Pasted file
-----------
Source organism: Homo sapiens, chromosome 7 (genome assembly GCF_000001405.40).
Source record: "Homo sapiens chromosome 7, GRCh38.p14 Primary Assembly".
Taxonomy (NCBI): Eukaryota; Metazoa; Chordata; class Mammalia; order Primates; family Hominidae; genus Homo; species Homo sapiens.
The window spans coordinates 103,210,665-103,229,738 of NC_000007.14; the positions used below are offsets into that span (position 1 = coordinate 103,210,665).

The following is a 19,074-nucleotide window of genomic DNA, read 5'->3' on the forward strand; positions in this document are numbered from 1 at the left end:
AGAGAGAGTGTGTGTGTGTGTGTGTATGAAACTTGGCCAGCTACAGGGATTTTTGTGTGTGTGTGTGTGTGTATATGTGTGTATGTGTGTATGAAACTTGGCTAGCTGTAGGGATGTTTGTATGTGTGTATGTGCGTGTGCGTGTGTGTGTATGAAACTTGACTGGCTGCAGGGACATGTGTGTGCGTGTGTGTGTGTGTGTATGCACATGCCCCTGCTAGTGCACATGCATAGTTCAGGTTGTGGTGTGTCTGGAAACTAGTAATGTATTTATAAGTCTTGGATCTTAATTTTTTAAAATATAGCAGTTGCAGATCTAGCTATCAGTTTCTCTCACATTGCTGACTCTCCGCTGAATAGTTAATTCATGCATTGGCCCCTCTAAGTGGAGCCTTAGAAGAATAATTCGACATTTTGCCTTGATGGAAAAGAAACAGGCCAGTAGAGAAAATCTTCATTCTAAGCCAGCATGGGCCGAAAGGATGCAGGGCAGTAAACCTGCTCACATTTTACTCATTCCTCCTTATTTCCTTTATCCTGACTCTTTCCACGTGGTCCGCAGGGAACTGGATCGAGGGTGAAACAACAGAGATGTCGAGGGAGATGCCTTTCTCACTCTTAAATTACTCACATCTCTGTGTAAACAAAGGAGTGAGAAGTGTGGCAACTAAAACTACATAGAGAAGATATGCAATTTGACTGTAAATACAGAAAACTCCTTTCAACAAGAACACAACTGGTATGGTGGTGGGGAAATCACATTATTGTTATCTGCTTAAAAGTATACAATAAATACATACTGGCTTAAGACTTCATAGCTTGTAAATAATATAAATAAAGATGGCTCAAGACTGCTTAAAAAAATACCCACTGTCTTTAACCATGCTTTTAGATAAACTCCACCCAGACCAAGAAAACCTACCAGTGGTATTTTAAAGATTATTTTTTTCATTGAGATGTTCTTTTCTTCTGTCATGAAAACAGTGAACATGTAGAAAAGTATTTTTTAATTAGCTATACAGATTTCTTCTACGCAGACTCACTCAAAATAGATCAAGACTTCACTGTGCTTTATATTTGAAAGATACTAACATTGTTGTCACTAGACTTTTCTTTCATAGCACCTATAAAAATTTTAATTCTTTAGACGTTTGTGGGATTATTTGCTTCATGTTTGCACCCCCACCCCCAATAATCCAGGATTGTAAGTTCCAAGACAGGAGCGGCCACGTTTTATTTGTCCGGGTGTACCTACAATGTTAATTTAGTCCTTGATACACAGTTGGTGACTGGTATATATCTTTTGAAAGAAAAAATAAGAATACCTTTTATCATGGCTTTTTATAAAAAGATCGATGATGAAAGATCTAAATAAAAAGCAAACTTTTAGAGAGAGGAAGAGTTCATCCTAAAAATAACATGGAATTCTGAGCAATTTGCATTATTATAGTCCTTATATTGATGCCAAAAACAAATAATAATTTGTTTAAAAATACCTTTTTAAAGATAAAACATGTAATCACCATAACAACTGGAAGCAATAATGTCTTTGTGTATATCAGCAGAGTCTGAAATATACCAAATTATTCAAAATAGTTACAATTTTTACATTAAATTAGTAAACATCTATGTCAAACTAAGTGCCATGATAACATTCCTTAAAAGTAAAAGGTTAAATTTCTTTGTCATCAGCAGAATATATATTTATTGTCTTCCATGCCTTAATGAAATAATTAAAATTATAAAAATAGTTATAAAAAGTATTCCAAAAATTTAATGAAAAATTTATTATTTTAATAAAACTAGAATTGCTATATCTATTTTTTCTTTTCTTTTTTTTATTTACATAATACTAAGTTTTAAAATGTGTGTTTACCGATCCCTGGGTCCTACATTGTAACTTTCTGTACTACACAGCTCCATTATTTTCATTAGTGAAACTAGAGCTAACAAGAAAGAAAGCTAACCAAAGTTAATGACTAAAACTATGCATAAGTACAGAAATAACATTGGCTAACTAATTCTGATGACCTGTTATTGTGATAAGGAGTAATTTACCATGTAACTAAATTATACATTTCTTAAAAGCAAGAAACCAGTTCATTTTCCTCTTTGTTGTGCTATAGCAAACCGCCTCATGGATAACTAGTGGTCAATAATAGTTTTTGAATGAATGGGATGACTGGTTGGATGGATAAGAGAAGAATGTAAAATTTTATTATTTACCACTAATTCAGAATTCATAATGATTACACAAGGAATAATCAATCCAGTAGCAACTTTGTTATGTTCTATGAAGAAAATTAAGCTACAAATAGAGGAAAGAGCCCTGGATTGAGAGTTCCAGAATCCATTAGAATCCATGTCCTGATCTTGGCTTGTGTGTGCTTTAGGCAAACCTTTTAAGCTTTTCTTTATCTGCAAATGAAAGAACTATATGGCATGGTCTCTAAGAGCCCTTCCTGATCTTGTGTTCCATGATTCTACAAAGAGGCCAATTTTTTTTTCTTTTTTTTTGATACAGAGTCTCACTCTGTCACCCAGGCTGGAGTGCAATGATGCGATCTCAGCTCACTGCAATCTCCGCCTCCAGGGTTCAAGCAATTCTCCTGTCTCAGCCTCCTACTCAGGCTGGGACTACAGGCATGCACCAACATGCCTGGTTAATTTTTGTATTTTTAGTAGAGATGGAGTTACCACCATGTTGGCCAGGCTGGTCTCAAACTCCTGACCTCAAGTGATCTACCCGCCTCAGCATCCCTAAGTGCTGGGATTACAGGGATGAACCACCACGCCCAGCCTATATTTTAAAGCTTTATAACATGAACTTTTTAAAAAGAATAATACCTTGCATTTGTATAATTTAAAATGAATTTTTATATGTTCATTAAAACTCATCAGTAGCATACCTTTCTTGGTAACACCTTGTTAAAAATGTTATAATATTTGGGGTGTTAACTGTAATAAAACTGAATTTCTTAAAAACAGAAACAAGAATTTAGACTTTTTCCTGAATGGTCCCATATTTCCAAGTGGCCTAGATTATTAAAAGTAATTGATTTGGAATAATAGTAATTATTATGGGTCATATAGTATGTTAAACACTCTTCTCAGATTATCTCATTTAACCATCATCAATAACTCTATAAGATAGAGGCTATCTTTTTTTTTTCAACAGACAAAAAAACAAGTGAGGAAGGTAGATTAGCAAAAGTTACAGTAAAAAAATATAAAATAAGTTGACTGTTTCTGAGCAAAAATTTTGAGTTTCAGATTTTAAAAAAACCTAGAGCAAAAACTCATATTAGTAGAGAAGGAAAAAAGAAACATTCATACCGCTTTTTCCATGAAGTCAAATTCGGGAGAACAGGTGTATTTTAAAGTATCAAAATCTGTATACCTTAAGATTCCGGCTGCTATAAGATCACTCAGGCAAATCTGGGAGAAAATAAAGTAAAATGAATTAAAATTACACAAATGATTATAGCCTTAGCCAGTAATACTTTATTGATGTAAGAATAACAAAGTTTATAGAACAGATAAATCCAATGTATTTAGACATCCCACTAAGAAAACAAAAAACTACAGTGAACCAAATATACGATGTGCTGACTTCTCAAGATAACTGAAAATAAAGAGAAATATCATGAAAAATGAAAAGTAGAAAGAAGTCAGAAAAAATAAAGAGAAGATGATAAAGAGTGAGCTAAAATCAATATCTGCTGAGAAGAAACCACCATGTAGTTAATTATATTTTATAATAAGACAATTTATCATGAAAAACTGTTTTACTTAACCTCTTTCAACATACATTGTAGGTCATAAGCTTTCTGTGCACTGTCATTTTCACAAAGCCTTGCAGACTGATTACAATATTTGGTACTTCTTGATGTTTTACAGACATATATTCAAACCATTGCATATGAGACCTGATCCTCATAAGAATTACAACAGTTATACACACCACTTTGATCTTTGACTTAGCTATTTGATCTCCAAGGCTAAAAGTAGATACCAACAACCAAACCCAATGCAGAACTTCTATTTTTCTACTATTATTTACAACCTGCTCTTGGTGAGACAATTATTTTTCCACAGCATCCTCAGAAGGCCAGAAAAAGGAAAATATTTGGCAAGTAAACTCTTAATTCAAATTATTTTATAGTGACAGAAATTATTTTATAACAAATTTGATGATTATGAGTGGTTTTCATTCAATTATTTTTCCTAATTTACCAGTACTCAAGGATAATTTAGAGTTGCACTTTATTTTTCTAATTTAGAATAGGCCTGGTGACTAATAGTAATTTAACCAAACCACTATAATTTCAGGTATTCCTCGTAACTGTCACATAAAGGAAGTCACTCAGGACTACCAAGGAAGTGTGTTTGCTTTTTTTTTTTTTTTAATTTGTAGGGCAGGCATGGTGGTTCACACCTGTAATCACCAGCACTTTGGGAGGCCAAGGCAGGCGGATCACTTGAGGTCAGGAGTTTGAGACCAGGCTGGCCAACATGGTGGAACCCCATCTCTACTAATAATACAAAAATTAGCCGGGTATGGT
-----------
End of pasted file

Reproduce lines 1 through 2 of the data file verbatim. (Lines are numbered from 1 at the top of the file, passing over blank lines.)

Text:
Source organism: Homo sapiens, chromosome 7 (genome assembly GCF_000001405.40).
Source record: "Homo sapiens chromosome 7, GRCh38.p14 Primary Assembly".